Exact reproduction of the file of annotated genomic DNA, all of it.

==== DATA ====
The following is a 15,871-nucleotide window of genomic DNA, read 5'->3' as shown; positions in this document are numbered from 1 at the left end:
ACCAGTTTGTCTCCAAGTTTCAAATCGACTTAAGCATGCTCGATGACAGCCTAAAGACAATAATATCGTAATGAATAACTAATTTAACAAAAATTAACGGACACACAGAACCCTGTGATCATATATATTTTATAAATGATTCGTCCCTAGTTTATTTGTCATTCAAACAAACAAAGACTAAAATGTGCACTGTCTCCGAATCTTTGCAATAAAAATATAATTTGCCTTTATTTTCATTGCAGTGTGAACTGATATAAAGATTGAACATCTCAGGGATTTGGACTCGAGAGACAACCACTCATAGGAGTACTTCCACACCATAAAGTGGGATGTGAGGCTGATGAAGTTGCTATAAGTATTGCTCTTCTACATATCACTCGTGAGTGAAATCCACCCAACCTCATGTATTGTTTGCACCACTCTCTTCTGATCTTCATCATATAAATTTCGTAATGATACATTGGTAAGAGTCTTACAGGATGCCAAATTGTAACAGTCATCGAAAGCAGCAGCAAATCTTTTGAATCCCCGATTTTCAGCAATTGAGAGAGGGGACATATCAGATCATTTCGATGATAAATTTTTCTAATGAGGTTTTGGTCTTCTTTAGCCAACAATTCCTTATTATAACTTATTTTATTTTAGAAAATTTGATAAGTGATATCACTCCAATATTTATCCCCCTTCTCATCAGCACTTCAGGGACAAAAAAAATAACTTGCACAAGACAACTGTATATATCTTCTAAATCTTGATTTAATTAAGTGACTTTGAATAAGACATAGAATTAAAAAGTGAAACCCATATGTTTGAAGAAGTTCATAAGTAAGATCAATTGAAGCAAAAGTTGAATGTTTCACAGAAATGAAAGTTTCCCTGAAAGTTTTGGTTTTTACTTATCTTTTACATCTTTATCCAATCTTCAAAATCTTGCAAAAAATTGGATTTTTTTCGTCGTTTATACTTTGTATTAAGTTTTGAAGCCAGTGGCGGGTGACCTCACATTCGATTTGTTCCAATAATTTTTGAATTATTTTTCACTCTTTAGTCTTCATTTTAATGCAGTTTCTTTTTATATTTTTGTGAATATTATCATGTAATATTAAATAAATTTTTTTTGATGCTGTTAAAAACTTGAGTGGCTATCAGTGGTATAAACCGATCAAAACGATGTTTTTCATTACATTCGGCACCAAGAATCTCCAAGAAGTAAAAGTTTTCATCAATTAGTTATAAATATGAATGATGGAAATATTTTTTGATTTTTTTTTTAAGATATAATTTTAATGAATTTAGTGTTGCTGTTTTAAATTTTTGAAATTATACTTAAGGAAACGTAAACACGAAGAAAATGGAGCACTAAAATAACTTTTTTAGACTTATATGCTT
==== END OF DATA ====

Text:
The following is a 15,871-nucleotide window of genomic DNA, read 5'->3' as shown; positions in this document are numbered from 1 at the left end:
ACCAGTTTGTCTCCAAGTTTCAAATCGACTTAAGCATGCTCGATGACAGCCTAAAGACAATAATATCGTAATGAATAACTAATTTAACAAAAATTAACGGACACACAGAACCCTGTGATCATATATATTTTATAAATGATTCGTCCCTAGTTTATTTGTCATTCAAACAAACAAAGACTAAAATGTGCACTGTCTCCGAATCTTTGCAATAAAAATATAATTTGCCTTTATTTTCATTGCAGTGTGAACTGATATAAAGATTGAACATCTCAGGGATTTGGACTCGAGAGACAACCACTCATAGGAGTACTTCCACACCATAAAGTGGGATGTGAGGCTGATGAAGTTGCTATAAGTATTGCTCTTCTACATATCACTCGTGAGTGAAATCCACCCAACCTCATGTATTGTTTGCACCACTCTCTTCTGATCTTCATCATATAAATTTCGTAATGATACATTGGTAAGAGTCTTACAGGATGCCAAATTGTAACAGTCATCGAAAGCAGCAGCAAATCTTTTGAATCCCCGATTTTCAGCAATTGAGAGAGGGGACATATCAGATCATTTCGATGATAAATTTTTCTAATGAGGTTTTGGTCTTCTTTAGCCAACAATTCCTTATTATAACTTATTTTATTTTAGAAAATTTGATAAGTGATATCACTCCAATATTTATCCCCCTTCTCATCAGCACTTCAGGGACAAAAAAAATAACTTGCACAAGACAACTGTATATATCTTCTAAATCTTGATTTAATTAAGTGACTTTGAATAAGACATAGAATTAAAAAGTGAAACCCATATGTTTGAAGAAGTTCATAAGTAAGATCAATTGAAGCAAAAGTTGAATGTTTCACAGAAATGAAAGTTTCCCTGAAAGTTTTGGTTTTTACTTATCTTTTACATCTTTATCCAATCTTCAAAATCTTGCAAAAAATTGGATTTTTTTCGTCGTTTATACTTTGTATTAAGTTTTGAAGCCAGTGGCGGGTGACCTCACATTCGATTTGTTCCAATAATTTTTGAATTATTTTTCACTCTTTAGTCTTCATTTTAATGCAGTTTCTTTTTATATTTTTGTGAATATTATCATGTAATATTAAATAAATTTTTTTTGATGCTGTTAAAAACTTGAGTGGCTATCAGTGGTATAAACCGATCAAAACGATGTTTTTCATTACATTCGGCACCAAGAATCTCCAAGAAGTAAAAGTTTTCATCAATTAGTTATAAATATGAATGATGGAAATATTTTTTGATTTTTTTTTTAAGATATAATTTTAATGAATTTAGTGTTGCTGTTTTAAATTTTTGAAATTATACTTAAGGAAACGTAAACACGAAGAAAATGGAGCACTAAAATAACTTTTTTAGACTTATATGCTT